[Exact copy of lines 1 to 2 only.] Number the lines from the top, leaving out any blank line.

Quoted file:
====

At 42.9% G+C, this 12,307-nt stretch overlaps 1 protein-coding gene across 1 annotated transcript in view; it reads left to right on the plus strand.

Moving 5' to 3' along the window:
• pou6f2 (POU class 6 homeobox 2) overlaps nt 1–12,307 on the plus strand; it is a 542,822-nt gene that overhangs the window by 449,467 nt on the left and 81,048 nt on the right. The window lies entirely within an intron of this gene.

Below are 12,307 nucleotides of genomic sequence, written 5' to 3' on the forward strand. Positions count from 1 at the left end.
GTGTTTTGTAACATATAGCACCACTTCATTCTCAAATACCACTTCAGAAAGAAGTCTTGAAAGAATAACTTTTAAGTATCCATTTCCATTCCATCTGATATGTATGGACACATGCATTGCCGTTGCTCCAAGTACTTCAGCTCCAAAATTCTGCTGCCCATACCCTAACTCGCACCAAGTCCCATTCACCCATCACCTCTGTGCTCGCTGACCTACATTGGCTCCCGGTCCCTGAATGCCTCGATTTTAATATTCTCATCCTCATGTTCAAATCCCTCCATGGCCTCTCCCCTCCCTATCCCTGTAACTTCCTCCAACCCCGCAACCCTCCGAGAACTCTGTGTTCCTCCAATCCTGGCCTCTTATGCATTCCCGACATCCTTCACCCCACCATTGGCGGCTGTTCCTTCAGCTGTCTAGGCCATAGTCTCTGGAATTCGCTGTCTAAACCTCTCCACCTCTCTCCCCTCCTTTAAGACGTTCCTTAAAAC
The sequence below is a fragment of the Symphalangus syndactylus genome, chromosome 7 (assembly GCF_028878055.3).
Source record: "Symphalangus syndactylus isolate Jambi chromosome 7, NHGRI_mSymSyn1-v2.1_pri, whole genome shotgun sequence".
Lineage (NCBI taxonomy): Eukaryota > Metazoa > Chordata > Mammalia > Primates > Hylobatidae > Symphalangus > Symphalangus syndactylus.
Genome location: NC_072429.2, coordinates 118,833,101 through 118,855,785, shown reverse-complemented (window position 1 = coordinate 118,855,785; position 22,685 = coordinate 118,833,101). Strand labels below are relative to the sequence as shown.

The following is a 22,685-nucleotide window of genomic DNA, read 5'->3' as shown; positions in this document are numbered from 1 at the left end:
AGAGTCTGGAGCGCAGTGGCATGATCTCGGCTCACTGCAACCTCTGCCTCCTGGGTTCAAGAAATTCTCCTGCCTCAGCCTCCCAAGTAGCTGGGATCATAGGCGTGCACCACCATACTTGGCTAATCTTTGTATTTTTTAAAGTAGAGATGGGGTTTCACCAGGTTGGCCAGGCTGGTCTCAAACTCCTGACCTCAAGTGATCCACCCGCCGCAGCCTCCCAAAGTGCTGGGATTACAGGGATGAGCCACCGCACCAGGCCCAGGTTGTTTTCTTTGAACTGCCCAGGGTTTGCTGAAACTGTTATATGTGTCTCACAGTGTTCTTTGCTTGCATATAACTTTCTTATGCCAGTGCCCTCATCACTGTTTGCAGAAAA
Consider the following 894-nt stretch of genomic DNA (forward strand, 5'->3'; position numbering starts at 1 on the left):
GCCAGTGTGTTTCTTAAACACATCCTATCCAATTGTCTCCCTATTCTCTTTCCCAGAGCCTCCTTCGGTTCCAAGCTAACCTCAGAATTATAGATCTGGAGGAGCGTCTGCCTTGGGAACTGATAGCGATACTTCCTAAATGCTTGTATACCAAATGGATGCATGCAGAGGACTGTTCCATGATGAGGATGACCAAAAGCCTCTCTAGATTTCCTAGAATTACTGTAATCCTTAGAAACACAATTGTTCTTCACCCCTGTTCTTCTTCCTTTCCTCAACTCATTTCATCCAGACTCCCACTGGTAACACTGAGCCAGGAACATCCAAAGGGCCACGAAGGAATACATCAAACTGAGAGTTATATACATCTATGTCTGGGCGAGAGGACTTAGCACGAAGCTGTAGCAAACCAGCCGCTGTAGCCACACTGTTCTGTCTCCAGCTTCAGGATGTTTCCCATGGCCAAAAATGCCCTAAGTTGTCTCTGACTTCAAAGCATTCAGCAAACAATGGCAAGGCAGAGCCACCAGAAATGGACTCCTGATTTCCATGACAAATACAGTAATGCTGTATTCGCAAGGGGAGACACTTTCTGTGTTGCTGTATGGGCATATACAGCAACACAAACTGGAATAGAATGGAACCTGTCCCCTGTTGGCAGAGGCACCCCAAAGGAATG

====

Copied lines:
At 42.9% G+C, this 12,307-nt stretch overlaps 1 protein-coding gene across 1 annotated transcript in view; it reads left to right on the plus strand.

Moving 5' to 3' along the window: